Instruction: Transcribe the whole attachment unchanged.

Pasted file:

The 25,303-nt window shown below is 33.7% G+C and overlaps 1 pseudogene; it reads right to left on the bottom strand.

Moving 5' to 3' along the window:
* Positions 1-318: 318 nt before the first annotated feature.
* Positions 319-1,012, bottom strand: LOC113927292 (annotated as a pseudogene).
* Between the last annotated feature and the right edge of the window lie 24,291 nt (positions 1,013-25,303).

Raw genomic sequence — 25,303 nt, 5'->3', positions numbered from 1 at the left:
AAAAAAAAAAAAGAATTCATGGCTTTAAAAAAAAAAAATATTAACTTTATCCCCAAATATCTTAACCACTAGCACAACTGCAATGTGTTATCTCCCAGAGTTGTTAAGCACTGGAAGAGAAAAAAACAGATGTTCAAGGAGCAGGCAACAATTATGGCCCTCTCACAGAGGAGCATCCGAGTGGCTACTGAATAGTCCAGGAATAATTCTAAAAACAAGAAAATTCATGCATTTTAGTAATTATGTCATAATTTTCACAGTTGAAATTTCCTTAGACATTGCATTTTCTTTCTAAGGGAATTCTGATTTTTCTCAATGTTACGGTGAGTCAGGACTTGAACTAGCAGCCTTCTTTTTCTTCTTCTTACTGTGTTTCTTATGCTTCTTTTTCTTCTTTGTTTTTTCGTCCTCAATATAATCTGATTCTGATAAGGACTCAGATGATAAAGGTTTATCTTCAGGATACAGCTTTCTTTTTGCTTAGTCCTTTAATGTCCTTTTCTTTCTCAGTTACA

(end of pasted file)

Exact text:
The 25,303-nt window shown below is 33.7% G+C and overlaps 1 pseudogene; it reads right to left on the bottom strand.

Moving 5' to 3' along the window:
* Positions 1-318: 318 nt before the first annotated feature.
* Positions 319-1,012, bottom strand: LOC113927292 (annotated as a pseudogene).
* Between the last annotated feature and the right edge of the window lie 24,291 nt (positions 1,013-25,303).

Raw genomic sequence — 25,303 nt, 5'->3', positions numbered from 1 at the left:
AAAAAAAAAAAAGAATTCATGGCTTTAAAAAAAAAAAATATTAACTTTATCCCCAAATATCTTAACCACTAGCACAACTGCAATGTGTTATCTCCCAGAGTTGTTAAGCACTGGAAGAGAAAAAAACAGATGTTCAAGGAGCAGGCAACAATTATGGCCCTCTCACAGAGGAGCATCCGAGTGGCTACTGAATAGTCCAGGAATAATTCTAAAAACAAGAAAATTCATGCATTTTAGTAATTATGTCATAATTTTCACAGTTGAAATTTCCTTAGACATTGCATTTTCTTTCTAAGGGAATTCTGATTTTTCTCAATGTTACGGTGAGTCAGGACTTGAACTAGCAGCCTTCTTTTTCTTCTTCTTACTGTGTTTCTTATGCTTCTTTTTCTTCTTTGTTTTTTCGTCCTCAATATAATCTGATTCTGATAAGGACTCAGATGATAAAGGTTTATCTTCAGGATACAGCTTTCTTTTTGCTTAGTCCTTTAATGTCCTTTTCTTTCTCAGTTACA